Losses from controller =  48W x 0.9 = 43.2W

Losses from motor = 43.2W x 0.5 = 21.6W

Therefore, we can say that the package we have here is around 45% efficient.

Example 2 – adding a gearbox to our stepper motor and controller

In this example we take our setup as above and simply add a gearbox to it. Given that a typical planetary gearbox is around 73% efficient, we can simply add this to our calculation and say that;

Losses from controller =  48W x 0.9 = 43.2W

Losses from motor = 43.2W x 0.5 = 21.6W

Losses from gearbox = 21.6W x 0.73 = 15.8W

Therefore, the total combined motor, gearbox, controller package we have now is 33% efficient.

Example 3 – a sensorless brushless DC motor and controller

In this example we are using a sensorless brushless DC motor and controller. The controller has been carefully optimised to the motor to ensure efficient startup and running. A typical brushless DC motor is around 90% efficient with an optimised and well matched controller getting closer to 95% efficient.

If we take the same power input as the stepper motor above we can therefore say that;

Losses from controller = 48W x 0.95 = 45.6W

Losses from motor = 45.6W x 0.9 = 41.4W

Therefore, the combined package we have here can be said to be 86% efficient. This means that 86% of the electrical energy inputted into the controller has been directly converted to rotary mechanical energy in the motor. The other 14% will have been lost as heat and noise.


Reducing inefficiency in motors - things to think about

Perhaps the most obvious starting point when discussing the reduction of inefficiency in motor and control applications is to start with the torque and speed requirement you have and the performance requirements you have and select a motor from there. There is no escaping the fact that stepper motors are technically more versatile than brushless DC and brushed DC motors, but equally there is no escaping the fact that stepper motors can be highly inefficient to run. Therefore ensuring that you have made the best possible choice for your project or application is hugely important.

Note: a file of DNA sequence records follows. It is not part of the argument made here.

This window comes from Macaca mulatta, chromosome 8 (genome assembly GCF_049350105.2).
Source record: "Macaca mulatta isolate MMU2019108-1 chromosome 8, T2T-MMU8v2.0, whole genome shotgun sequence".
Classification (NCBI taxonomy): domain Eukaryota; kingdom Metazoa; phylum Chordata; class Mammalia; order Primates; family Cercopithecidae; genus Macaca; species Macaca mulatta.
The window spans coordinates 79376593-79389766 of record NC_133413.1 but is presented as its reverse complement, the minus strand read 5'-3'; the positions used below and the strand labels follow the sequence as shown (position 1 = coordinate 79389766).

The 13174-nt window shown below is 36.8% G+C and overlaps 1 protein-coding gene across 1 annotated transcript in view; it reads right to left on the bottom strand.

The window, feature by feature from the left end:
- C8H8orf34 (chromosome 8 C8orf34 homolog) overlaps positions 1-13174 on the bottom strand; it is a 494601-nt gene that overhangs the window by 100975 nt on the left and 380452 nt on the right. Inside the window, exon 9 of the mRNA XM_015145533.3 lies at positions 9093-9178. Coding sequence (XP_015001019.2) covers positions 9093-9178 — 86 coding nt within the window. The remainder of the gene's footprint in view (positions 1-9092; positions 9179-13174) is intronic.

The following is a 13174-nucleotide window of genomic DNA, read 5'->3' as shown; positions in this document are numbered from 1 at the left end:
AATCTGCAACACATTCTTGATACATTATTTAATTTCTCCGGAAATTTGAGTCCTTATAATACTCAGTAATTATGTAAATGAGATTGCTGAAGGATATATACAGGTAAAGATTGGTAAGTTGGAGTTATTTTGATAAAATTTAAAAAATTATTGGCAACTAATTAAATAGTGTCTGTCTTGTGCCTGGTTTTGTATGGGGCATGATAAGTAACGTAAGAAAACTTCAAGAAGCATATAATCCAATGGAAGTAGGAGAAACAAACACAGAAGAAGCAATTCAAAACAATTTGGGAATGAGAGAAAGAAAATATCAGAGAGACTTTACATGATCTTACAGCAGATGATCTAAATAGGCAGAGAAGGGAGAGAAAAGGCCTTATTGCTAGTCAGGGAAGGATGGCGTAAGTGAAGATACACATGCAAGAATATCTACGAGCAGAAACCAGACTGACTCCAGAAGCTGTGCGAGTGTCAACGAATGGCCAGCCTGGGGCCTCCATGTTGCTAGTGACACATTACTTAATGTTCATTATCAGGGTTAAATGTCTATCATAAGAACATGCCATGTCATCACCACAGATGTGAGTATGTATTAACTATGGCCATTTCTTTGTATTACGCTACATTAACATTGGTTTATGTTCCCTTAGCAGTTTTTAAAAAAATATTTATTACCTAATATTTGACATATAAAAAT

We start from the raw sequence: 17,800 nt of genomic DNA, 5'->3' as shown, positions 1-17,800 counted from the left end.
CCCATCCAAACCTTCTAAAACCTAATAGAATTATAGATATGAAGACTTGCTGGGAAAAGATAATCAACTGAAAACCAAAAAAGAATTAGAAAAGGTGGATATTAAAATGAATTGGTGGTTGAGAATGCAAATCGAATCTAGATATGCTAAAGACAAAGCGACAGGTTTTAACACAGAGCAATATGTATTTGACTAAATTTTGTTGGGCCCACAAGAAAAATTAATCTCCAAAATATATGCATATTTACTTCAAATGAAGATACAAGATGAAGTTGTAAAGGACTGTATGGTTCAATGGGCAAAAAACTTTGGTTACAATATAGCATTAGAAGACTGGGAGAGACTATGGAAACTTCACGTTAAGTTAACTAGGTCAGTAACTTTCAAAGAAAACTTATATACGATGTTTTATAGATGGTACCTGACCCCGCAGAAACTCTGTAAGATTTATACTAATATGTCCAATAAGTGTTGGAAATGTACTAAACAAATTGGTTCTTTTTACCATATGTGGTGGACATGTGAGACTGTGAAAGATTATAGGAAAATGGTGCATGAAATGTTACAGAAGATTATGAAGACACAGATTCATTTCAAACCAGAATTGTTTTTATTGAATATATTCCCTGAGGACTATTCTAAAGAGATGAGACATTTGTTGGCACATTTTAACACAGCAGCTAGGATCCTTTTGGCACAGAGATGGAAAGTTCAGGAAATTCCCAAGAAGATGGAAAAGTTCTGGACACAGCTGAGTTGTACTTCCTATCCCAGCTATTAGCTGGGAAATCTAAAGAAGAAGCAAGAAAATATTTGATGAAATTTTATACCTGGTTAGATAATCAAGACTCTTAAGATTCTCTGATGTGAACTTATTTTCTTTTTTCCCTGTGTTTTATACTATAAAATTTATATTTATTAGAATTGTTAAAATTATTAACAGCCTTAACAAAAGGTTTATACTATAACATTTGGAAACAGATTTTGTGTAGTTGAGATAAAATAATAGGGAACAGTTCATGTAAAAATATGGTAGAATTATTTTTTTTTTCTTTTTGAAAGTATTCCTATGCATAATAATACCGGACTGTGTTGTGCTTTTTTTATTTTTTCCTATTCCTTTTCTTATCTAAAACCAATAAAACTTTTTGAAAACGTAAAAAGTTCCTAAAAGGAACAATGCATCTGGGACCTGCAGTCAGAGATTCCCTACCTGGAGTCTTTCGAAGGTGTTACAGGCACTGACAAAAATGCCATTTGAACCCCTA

Following this there are a number of basic steps which need to be thought about. Adding a gearbox has several major benefits but it can also be seen that it will increase inefficiency significantly. Might it be better to change motor type and power rather than relying on a gearbox? This is not always possible but it is certainly something to explore. 

Equally, there are basic setup issues which can be followed to help with reducing inefficiency. Ensuring a balanced radial load on the motor shaft will ensure even wear on bearings. Purchasing a good quality motor will further increase the efficiency as the manufacturing standards will be higher. Other methods are equally as simple but very effective. Mounting the controller as close to the motor as possible will reduce resistance and losses that occur over long cable lengths. Matching the controller to the motor properly to ensure enough ‘headroom’ and reduce overworking the controller are also hugely important. Ensuring the right size connection cables can also further reduce resistance and therefore losses.


Conclusion - an increasingly important factor which needs to be carefully addressed in all motor control applications

There is no getting away from the fact that everyone in the world needs to work hard to reduce their energy use and their impact on the environment and motor control applications are no different. Hopefully it can be seen that, whilst there are no ‘catch all’ answers to this question, there are a huge number of potential measures that can be taken to improve efficiency. These start right at the point of specification and end with the build and assembly quality of the final product.

Our team is always happy to discuss these issues and how they can impact on performance so if you have a question or project you would like to discuss then please do get in touch with us and we would be happy to help.